In that Chapter 13 setting, the debtor suggested that the replacement value of the equipment was the proper valuation for purposes of the cramdown sought in their Plan. In this Plan, the chapter 13 debtors’ sought to assume the ground lease, retain the mobile home, and cramdown the secured creditor’s claim to value the of the mobile home as determined in the NADA Retail Value Guidebook for Manufactured and Mobile Homes.

The creditor objected based upon an appraisal it had obtained, which valued the mobile home at $80,000 “in place.” The creditor reasoned that since the debtor decided to assume the underlying ground lease and use the mobile home as a residence, the creditor was entitled to a higher figure – the true value of the living accommodation if sold as it stood. Comps in the creditor’s appraisal had relied upon the location of comparable mobile homes in order to establish value.


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This blog was co-authored with my colleague Tom Onder, Esq.

Pope Francis is coming to Philadelphia in September. The visit will attract millions of visitors from around the world. A quick look at prior Pontiff visits shows the enormous influx of people that the Pope attracts to other global cities:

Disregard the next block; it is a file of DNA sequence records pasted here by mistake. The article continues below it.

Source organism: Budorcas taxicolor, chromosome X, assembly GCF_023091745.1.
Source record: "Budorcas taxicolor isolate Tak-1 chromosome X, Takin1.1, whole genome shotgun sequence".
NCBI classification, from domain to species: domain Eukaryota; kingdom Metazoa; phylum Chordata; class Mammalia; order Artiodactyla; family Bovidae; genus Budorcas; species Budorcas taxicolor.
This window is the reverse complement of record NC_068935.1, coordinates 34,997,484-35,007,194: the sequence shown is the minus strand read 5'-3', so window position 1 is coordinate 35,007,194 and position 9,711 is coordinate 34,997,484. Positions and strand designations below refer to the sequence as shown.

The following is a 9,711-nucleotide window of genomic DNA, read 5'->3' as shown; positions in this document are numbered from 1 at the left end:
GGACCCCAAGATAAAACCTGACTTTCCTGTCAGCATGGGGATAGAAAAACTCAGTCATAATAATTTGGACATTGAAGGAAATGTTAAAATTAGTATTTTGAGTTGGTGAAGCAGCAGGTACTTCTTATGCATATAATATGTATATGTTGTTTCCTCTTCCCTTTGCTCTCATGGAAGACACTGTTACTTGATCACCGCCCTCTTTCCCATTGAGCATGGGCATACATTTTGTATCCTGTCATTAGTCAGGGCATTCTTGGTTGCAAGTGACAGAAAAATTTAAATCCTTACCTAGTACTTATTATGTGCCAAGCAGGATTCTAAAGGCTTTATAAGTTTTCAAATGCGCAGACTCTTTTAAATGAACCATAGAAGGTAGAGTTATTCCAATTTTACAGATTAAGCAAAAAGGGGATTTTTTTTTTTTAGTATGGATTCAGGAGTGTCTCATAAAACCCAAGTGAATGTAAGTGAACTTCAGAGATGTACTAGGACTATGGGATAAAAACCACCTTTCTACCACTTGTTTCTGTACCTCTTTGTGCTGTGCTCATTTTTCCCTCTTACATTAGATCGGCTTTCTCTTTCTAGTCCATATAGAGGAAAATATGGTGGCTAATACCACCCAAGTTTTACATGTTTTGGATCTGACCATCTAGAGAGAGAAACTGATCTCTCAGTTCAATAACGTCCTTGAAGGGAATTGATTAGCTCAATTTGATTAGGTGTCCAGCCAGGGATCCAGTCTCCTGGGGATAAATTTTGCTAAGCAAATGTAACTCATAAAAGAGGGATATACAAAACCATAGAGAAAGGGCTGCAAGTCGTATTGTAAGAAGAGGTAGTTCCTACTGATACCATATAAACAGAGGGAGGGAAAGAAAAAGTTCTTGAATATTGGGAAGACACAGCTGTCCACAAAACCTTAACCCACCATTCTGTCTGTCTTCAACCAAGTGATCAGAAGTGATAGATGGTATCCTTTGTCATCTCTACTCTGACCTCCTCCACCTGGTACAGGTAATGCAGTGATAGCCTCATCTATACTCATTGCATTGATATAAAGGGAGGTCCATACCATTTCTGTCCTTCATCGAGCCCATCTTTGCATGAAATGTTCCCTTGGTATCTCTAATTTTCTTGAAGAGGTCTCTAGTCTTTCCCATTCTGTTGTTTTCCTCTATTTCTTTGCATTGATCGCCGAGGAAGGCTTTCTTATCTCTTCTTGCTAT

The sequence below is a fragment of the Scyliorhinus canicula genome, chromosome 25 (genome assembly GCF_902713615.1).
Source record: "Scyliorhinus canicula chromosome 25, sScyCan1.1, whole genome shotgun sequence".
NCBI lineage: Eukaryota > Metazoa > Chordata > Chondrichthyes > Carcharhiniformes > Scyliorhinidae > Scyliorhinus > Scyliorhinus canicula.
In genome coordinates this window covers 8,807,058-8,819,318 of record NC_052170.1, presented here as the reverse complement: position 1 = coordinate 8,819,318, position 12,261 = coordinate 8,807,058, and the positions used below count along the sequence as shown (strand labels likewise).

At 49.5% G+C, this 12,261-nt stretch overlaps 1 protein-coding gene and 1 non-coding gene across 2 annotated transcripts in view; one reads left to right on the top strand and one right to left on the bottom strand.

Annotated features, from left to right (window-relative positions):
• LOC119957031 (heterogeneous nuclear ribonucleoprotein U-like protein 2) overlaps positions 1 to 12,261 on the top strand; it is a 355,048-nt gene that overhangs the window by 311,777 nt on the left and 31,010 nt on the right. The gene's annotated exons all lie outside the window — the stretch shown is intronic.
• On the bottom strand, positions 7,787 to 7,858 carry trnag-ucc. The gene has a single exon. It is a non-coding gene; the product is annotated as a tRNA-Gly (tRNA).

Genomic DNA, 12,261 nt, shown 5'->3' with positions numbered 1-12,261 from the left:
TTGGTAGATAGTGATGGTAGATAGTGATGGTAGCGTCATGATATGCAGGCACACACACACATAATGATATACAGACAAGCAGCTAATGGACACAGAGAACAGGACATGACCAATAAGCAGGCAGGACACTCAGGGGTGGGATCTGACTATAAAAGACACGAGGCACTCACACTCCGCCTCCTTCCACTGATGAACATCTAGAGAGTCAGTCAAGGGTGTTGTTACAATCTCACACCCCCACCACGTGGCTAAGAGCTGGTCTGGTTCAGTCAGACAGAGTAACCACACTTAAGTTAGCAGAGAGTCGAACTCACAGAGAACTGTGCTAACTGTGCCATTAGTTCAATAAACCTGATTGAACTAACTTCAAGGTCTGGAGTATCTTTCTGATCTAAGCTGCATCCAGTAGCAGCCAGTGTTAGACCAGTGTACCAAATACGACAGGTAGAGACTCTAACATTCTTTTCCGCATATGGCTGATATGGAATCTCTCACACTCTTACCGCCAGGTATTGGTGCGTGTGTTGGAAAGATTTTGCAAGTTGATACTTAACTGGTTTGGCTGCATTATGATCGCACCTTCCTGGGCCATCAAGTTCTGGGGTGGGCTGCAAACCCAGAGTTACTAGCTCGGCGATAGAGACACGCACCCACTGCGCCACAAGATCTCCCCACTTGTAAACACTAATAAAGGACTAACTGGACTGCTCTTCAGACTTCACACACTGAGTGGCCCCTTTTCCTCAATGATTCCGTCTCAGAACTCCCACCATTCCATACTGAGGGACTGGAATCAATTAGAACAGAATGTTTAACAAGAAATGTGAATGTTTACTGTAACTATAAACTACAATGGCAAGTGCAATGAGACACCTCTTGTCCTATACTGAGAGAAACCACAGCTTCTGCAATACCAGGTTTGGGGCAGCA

Attendees

Global City

3.5 Million

Copacabana Beach, Rio, Brazil in 2013

6.6 Million

Vatican in 2014

6 Million

Manila, Philippines in 2015

+2 Million

Expected to see the Pope in Philadelphia  [1]

Many commercial, retail and other property owners are now planning to benefit from the multitude that come to see the Pope when he visits the United States in September. Currently, the Papal itinerary has him in Washington, D.C., New York, and Philadelphia.

Bigger Economic Impact than the Super Bowl


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The National Association of Homebuilders released a report, consistent with our predictions, indicating that approved lots ready for construction are a scarcity. 62% of builders indicate that the supply of developed lots is low or very low. This phenomenon, at record levels since at least 1997 when records were kept, is likely due to

A Subordination Non-Disturbance and Attornment Agreement (an “SNDA”) is a document that is typically required by a lender for a landlord. Sometimes the lender will leave off the non-disturbance portion of the agreement, as the lender is only interested in the subordination and attornment. The subordination is the agreement of the tenant to subordinate its